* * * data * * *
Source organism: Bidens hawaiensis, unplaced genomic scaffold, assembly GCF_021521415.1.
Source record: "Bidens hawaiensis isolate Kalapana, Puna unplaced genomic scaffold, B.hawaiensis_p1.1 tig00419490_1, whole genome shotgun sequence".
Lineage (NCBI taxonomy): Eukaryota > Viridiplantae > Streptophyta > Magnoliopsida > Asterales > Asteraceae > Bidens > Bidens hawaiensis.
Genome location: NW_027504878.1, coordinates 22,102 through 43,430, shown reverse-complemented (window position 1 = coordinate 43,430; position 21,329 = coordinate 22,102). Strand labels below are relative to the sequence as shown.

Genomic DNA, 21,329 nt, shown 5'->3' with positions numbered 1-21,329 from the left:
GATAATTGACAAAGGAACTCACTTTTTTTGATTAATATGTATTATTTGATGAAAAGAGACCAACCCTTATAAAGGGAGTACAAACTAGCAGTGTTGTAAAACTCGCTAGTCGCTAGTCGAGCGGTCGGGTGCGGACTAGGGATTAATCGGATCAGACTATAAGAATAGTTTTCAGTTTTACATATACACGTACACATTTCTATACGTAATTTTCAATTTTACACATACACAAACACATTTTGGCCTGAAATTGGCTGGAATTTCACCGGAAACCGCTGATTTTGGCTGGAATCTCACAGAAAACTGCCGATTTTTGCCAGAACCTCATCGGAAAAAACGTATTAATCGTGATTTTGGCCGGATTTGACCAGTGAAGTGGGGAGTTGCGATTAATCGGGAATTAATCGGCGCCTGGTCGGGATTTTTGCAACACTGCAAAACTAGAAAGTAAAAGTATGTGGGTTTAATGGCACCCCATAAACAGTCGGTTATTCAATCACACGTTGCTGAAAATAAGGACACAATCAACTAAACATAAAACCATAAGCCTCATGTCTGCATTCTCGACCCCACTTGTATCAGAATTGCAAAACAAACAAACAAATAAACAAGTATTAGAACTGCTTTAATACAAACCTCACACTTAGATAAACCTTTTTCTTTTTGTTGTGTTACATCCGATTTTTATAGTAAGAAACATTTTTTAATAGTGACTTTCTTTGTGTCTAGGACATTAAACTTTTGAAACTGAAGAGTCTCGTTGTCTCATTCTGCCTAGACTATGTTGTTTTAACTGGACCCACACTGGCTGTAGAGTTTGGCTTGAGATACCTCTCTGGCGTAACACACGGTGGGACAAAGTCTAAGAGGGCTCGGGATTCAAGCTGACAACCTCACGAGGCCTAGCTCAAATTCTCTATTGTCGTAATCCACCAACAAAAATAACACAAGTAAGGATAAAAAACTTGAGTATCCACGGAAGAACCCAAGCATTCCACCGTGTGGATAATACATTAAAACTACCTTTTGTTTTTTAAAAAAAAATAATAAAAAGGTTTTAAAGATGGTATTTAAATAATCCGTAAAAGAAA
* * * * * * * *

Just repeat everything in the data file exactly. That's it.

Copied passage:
Source organism: Bidens hawaiensis, unplaced genomic scaffold, assembly GCF_021521415.1.
Source record: "Bidens hawaiensis isolate Kalapana, Puna unplaced genomic scaffold, B.hawaiensis_p1.1 tig00419490_1, whole genome shotgun sequence".
Lineage (NCBI taxonomy): Eukaryota > Viridiplantae > Streptophyta > Magnoliopsida > Asterales > Asteraceae > Bidens > Bidens hawaiensis.
Genome location: NW_027504878.1, coordinates 22,102 through 43,430, shown reverse-complemented (window position 1 = coordinate 43,430; position 21,329 = coordinate 22,102). Strand labels below are relative to the sequence as shown.

Genomic DNA, 21,329 nt, shown 5'->3' with positions numbered 1-21,329 from the left:
GATAATTGACAAAGGAACTCACTTTTTTTGATTAATATGTATTATTTGATGAAAAGAGACCAACCCTTATAAAGGGAGTACAAACTAGCAGTGTTGTAAAACTCGCTAGTCGCTAGTCGAGCGGTCGGGTGCGGACTAGGGATTAATCGGATCAGACTATAAGAATAGTTTTCAGTTTTACATATACACGTACACATTTCTATACGTAATTTTCAATTTTACACATACACAAACACATTTTGGCCTGAAATTGGCTGGAATTTCACCGGAAACCGCTGATTTTGGCTGGAATCTCACAGAAAACTGCCGATTTTTGCCAGAACCTCATCGGAAAAAACGTATTAATCGTGATTTTGGCCGGATTTGACCAGTGAAGTGGGGAGTTGCGATTAATCGGGAATTAATCGGCGCCTGGTCGGGATTTTTGCAACACTGCAAAACTAGAAAGTAAAAGTATGTGGGTTTAATGGCACCCCATAAACAGTCGGTTATTCAATCACACGTTGCTGAAAATAAGGACACAATCAACTAAACATAAAACCATAAGCCTCATGTCTGCATTCTCGACCCCACTTGTATCAGAATTGCAAAACAAACAAACAAATAAACAAGTATTAGAACTGCTTTAATACAAACCTCACACTTAGATAAACCTTTTTCTTTTTGTTGTGTTACATCCGATTTTTATAGTAAGAAACATTTTTTAATAGTGACTTTCTTTGTGTCTAGGACATTAAACTTTTGAAACTGAAGAGTCTCGTTGTCTCATTCTGCCTAGACTATGTTGTTTTAACTGGACCCACACTGGCTGTAGAGTTTGGCTTGAGATACCTCTCTGGCGTAACACACGGTGGGACAAAGTCTAAGAGGGCTCGGGATTCAAGCTGACAACCTCACGAGGCCTAGCTCAAATTCTCTATTGTCGTAATCCACCAACAAAAATAACACAAGTAAGGATAAAAAACTTGAGTATCCACGGAAGAACCCAAGCATTCCACCGTGTGGATAATACATTAAAACTACCTTTTGTTTTTTAAAAAAAAATAATAAAAAGGTTTTAAAGATGGTATTTAAATAATCCGTAAAAGAAA